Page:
Stimulus Bill Fatally Flawed: Tax Cuts And State Subsidies Won’t Help Economy

Stimulus Bill Fatally Flawed: Tax Cuts And State Subsidies Won’t Help Economy

Virtually all economists agree that a massive economic stimulus package is necessary to prevent one of the most severe recessions (and potentially depressions) since the Great Depression of the 1930s. However, the $800 billion stimulus bill working its way through Congress is fatally flawed.

TaxThis battle must be won on two fronts. First, we must fix the root of the problem, which is the housing crisis. And second, we must stimulate spending which accounts for 2/3 of the US economic output.

The challenge with the current bill is that it spreads out the money over too many areas without addressing these two core investments. There is but a small amount pledged to help homeowners (which does help address the root but insufficiently). At the same time, there is a massive amount of spending to bail out the states, but that money isn’t going to into incremental programs that would stimulate the economy. It’ll just help plug the massive state deficits without any incremental spending there.

Additionally, there are massive tax breaks spread across broad income brackets. That’s frankly just a massive waste of money. Do you really think someone is going to go out and have the confidence to start spending again because they have an extra $20 in their paycheck every 2 weeks? That’s just absurd.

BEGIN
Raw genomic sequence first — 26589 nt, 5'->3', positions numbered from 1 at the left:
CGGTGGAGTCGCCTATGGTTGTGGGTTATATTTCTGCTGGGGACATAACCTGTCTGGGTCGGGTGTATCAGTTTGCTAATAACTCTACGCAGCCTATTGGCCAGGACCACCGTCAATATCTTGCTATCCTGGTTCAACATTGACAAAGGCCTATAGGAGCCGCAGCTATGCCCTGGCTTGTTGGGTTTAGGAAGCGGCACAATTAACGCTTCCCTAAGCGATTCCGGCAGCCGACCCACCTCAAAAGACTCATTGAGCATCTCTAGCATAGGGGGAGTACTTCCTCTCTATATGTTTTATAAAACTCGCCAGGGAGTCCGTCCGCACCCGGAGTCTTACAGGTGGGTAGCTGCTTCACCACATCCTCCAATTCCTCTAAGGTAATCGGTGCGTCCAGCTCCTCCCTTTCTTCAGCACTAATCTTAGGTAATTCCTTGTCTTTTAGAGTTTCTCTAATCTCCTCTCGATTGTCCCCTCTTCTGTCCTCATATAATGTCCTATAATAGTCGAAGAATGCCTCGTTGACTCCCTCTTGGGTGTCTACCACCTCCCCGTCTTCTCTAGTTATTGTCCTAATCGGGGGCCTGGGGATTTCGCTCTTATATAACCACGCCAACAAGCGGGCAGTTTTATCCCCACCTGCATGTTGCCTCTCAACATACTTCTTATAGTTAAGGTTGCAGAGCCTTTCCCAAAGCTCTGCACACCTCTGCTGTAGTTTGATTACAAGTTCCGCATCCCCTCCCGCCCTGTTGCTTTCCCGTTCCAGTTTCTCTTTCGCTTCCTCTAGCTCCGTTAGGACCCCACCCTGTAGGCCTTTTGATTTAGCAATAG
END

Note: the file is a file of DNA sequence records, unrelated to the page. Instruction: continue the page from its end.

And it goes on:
Rather, the stimulus spending should be solely on getting unemployment down or extending benefits for unemployed:

  • People without jobs are not going to spend (obviously).
  • People collecting unemployment will spend since they have no choice. That helps the economy, but it’s not sustainable long term.
  • People who get a new job created through government spending will not only create value for society through product work, but they will then have the confidence to spend their earnings and even finance some of their spending (an American pastime).
  • People who already have jobs will feel more confident to spend more when the labor market tightens. That’s because (1) they will feel it is less likely they will lose their current job, and (2) they will feel even if they do lose their current job there are others out there.

It’s all about confidence and pragmatism. Fix the underlying cause, and get people working over the next 2 years.

Tax cuts are great and can stimulate long term growth. But in the short term, it’s all about targeted programs to get people back to work.

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